A block cipher is a deterministic and computable function of $k$-bit keys and $n$-bit (plaintext) blocks to $n$-bit (ciphertext) blocks. (More generally, the blocks don't have to be bit-sized, $n$-character-blocks would fit here, too). This means, when you encrypt the same plaintext block with the same key, you'll get the same result. (We normally also want that the function is invertible, i.e. that given the key and the ciphertext block we can compute the plaintext.)
To actually encrypt or decrypt a message (of any size), you don't use the block cipher directly, but put it into a mode of operation. The simplest such mode would be electronic code book mode (ECB), which simply cuts the message in blocks, applies the cipher to each block and outputs the resulting blocks. (This is generally not a secure mode, though.)
Some early encryption schemes like the one used by Caesar could be categorized as a "block cipher with 1-character blocks in ECB-mode". Or generally, everything that has a code book.
We usually use other modes of operation, which include an initialization vector and some kind of feedback, so that every block of every message is encrypted a different way.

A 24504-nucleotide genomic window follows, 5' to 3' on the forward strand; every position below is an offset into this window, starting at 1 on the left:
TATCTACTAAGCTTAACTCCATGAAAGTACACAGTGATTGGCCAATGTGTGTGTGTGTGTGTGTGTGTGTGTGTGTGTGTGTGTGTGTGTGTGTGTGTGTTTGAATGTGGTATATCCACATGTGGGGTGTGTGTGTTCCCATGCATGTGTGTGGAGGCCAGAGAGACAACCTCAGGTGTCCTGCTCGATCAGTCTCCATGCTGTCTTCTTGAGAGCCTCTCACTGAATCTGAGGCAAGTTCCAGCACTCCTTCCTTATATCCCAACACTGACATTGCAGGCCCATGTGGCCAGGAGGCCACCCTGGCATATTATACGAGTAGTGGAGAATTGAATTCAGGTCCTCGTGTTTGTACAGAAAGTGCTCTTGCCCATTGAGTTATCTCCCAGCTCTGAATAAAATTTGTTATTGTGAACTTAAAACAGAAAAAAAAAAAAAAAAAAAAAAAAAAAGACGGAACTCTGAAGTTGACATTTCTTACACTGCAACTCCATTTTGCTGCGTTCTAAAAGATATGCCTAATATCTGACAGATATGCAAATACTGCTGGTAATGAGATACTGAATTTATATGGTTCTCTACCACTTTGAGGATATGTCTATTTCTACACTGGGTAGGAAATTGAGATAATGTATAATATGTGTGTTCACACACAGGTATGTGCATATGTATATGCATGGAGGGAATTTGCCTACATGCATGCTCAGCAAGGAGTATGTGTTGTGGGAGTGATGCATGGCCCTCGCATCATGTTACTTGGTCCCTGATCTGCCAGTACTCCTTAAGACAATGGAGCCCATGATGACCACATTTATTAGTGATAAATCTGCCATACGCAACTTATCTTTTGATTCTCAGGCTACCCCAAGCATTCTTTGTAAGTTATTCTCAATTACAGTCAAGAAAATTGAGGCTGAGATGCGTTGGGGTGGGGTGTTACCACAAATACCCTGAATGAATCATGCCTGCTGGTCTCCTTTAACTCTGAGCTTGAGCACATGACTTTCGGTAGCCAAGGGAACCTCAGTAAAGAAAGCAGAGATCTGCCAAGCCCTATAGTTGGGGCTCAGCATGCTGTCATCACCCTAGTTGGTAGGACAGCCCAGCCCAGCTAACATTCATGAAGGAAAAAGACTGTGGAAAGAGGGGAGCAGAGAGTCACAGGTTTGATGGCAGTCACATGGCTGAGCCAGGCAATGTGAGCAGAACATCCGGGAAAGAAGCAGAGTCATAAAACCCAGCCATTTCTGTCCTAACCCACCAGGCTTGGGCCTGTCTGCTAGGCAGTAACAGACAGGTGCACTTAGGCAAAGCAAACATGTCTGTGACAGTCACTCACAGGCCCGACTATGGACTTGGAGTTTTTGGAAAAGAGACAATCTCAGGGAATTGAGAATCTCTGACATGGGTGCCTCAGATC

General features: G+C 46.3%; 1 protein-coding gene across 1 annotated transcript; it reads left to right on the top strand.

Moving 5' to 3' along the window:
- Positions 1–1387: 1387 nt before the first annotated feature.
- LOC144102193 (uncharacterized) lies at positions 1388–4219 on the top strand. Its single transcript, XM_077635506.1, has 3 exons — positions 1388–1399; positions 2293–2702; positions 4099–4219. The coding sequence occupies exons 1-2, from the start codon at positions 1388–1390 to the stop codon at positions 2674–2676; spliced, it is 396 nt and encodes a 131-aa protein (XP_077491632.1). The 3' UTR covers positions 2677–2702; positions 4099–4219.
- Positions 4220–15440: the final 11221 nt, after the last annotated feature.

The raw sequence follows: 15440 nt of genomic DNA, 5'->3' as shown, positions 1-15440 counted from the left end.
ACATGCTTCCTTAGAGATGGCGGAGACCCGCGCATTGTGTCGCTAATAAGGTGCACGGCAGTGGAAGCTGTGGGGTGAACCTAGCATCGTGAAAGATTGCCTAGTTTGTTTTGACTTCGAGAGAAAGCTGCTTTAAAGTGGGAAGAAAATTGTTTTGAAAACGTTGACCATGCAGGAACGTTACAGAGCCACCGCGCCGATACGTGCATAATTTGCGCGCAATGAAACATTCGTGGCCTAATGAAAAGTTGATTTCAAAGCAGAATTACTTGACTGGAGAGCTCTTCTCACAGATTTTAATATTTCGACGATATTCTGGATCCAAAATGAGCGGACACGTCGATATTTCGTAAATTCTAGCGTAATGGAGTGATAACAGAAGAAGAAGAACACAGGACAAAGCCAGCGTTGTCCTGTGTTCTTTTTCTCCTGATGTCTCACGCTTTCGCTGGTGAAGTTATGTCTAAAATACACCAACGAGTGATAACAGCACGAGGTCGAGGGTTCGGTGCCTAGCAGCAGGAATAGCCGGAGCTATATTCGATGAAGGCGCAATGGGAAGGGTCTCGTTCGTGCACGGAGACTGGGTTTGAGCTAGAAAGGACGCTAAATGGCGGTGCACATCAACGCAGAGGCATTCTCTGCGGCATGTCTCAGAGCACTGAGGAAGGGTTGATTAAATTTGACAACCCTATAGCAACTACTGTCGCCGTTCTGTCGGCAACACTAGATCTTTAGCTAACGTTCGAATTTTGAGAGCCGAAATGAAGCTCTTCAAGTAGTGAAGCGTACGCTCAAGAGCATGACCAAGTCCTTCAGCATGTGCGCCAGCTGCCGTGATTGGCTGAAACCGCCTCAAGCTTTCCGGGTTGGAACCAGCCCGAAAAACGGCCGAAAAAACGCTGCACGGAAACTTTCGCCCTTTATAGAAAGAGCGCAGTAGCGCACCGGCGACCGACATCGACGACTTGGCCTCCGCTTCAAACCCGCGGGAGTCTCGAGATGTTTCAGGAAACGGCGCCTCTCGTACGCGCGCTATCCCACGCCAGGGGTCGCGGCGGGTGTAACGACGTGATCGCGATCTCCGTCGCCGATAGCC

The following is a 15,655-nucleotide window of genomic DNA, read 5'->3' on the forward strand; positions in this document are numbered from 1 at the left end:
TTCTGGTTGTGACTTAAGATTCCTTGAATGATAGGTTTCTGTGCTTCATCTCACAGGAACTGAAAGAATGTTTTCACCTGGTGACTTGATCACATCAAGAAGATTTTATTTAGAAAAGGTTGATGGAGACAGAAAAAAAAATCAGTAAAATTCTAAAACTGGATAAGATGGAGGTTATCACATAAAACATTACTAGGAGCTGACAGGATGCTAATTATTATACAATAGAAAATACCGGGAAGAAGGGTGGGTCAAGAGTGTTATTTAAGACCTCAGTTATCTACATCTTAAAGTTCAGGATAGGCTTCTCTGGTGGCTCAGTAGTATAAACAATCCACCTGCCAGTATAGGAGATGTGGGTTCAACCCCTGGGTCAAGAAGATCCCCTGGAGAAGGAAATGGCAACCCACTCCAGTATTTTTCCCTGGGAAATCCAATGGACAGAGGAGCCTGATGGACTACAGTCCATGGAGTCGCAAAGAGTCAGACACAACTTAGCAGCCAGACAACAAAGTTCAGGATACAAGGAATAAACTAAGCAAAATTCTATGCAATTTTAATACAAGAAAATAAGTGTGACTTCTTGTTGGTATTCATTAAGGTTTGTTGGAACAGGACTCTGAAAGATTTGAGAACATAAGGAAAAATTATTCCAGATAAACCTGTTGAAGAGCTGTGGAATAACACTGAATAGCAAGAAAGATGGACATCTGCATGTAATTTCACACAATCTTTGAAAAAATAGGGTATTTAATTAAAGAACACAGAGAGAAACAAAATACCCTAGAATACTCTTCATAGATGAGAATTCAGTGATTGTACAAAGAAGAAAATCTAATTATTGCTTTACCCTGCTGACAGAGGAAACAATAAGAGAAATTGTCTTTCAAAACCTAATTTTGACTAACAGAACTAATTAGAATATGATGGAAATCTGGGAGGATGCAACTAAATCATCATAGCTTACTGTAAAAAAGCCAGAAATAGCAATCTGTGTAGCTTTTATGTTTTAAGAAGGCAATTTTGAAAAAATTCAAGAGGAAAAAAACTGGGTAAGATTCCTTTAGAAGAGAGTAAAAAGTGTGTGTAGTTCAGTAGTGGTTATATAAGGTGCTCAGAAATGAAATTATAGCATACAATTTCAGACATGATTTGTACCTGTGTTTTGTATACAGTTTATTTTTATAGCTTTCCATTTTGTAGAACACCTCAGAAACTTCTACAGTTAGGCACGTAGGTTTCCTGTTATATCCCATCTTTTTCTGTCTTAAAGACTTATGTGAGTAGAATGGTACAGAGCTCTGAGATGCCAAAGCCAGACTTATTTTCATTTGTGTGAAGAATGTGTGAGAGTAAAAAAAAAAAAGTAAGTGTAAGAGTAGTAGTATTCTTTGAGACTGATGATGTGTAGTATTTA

A stream cipher is a function which directly maps $k$-bit keys and arbitrary length plaintexts to (same arbitrary length) ciphertext, in such a way that prefixes of the plaintext map to prefixes of the ciphertext, i.e. we can compute the starting part of the ciphertext before the trailing part of the plaintext is known.
(Often the message sizes might be limited to multiples of some "block size", too, but usually with smaller blocks like whole bytes or such.)
If a part of the plaintext repeats, the corresponding ciphertext usually is not the same – different parts of the message will be encrypted in different ways.
Often such stream ciphers work by producing a keystream from the actual key (and maybe an initialization vector) and then simply XOR-ing it with the message – these are called synchronous stream ciphers. Other stream ciphers might vary the encryption of future parts of the message depending on previous parts.
Some block cipher modes of operation actually create a synchronous stream cipher, like CTR and OFB mode.
You should never reuse a key (and IV, if applicable) of a synchronous stream cipher (which includes block ciphers in streaming modes) for different messages, since this can lead to compromises. (And even for the same message it will show that you repeated a message.)
Note that in actual usage you will also want a MAC, e.g. integrity protection, for your message. (Some schemes are broken in case of a chosen-ciphertext attack, for example, and such a MAC will prevent this.)